You can learn more about natural fibers and how to dye them here, in a comprehensive article from Our Everyday Life.

Synthetic Blends

As we mentioned earlier, synthetic fabrics are a bit trickier when it comes to the dye process. For that reason, a synthetic blend (of natural and synthetic) will be more accommodating to dye.

From Dylon, “Mixes of natural and synthetic fabrics make up a significant part of 21st century textiles.” The most common blends found on clothing and home textile labels include:

  • Polyester/cotton
  • Polyester/viscose
  • Silk/linen

While a great many can be successfully machine dyed, not all blends are created equal. The challenge is how to tell which ones can be dyed and what the results might be. Luckily, this is easier than it sounds – it comes down to ratios.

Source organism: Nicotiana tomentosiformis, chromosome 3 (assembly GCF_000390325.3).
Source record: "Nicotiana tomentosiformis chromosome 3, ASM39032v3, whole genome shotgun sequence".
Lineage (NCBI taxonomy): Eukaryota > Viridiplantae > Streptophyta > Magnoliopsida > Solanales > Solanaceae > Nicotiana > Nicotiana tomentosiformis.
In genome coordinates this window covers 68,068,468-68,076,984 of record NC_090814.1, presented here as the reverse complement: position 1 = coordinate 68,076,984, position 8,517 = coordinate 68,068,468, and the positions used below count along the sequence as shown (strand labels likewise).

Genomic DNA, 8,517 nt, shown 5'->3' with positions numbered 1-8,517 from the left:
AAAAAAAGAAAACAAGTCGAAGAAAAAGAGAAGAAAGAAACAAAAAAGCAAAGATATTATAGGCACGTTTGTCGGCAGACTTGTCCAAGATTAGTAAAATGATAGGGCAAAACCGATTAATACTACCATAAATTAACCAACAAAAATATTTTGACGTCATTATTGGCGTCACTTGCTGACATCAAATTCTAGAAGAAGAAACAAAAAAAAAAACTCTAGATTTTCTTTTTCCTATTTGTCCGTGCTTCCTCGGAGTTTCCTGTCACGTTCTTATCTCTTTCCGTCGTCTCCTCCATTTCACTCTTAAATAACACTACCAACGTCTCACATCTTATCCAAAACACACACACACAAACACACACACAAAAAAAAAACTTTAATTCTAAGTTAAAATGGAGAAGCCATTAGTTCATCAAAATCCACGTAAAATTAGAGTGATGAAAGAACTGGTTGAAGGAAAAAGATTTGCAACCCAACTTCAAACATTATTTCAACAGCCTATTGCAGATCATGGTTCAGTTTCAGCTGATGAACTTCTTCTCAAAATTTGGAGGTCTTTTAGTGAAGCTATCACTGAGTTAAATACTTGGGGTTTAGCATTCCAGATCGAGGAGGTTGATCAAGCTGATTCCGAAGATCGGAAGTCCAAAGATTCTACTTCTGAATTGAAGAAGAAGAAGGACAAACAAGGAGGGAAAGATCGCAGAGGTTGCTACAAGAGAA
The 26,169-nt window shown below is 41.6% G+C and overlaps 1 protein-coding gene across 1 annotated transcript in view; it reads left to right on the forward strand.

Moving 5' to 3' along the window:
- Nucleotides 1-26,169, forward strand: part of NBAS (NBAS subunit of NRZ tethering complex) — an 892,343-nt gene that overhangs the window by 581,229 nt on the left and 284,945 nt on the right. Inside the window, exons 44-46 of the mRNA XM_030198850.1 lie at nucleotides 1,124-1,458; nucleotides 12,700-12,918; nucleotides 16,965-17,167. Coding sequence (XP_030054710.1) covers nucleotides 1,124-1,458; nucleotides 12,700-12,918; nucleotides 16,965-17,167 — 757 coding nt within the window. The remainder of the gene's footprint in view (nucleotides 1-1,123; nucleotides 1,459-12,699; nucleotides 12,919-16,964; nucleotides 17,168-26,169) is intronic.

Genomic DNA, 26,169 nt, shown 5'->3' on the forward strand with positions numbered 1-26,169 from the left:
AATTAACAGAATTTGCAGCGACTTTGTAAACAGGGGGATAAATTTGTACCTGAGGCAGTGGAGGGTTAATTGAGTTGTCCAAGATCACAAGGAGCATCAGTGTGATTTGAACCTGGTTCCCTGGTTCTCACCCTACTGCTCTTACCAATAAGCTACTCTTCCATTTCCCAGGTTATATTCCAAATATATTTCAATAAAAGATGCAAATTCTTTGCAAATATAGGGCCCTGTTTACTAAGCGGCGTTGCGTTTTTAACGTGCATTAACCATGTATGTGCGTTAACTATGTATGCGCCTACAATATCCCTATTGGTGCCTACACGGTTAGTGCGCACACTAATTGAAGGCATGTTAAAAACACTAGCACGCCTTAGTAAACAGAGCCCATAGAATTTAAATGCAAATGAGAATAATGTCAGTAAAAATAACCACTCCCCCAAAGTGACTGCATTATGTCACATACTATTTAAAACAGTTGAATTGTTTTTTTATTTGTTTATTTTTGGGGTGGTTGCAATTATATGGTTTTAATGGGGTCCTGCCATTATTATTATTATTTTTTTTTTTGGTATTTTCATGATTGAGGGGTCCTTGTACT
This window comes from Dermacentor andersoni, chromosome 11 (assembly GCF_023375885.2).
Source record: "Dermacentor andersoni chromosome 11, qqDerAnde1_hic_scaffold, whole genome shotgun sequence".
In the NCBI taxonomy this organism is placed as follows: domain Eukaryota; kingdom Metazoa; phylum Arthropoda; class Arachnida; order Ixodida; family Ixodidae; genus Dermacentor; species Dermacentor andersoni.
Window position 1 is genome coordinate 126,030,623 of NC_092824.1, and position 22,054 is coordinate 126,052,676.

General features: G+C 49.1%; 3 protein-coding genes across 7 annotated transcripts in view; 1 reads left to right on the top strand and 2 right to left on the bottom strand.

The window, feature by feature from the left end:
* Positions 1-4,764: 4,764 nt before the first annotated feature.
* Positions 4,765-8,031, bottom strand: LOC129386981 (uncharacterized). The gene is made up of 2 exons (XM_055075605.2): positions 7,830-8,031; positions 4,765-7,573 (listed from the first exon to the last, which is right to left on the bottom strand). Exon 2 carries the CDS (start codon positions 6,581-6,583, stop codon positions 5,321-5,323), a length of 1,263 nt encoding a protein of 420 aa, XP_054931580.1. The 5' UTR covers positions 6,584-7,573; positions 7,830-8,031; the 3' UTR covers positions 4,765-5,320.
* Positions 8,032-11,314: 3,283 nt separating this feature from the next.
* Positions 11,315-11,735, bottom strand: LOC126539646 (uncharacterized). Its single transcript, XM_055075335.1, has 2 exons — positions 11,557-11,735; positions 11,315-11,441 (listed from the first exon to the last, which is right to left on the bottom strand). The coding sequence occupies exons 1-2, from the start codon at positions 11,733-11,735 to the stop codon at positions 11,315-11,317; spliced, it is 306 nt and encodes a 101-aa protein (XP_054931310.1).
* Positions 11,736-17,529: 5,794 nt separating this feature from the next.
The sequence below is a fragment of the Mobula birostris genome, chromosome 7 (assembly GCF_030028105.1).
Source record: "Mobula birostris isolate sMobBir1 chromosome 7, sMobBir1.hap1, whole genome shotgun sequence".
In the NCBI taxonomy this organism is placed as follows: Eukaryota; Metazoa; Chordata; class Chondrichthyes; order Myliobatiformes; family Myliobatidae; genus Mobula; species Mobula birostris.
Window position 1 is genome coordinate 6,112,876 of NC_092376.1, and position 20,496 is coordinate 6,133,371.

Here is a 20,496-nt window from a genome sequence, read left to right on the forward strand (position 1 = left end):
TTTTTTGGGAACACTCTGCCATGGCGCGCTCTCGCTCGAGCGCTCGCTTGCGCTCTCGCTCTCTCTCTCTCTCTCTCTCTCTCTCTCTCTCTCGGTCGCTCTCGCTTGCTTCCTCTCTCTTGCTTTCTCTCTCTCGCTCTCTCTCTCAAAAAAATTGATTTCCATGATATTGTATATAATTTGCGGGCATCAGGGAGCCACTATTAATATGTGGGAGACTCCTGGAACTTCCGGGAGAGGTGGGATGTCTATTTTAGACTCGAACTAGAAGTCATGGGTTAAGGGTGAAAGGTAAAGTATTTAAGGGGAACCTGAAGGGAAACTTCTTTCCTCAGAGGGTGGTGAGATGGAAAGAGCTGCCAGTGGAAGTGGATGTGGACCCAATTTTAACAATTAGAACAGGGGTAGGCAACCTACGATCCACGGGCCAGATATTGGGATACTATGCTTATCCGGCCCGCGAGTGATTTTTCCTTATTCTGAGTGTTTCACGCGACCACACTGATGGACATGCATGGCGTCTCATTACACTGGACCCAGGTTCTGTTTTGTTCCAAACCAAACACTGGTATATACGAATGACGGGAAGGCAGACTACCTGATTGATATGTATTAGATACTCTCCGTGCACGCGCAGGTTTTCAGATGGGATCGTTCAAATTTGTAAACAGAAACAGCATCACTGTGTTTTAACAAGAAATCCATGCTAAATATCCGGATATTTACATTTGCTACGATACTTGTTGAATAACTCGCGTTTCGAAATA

In any blend, it is up to the natural fibers to pick up the color. The larger the synthetic component, the less dye gets picked up, which results in a lighter (or more diluted) shade. For example, if you want to dye a white fabric navy blue and it is 69% cotton, 19% polyester and 12% viscose, it will work beautifully. The end color will just be slightly less concentrated than it would be if the fabric was 100% cotton.


When there is too much synthetic fiber in a blend, however, the dye process explained above becomes ineffective.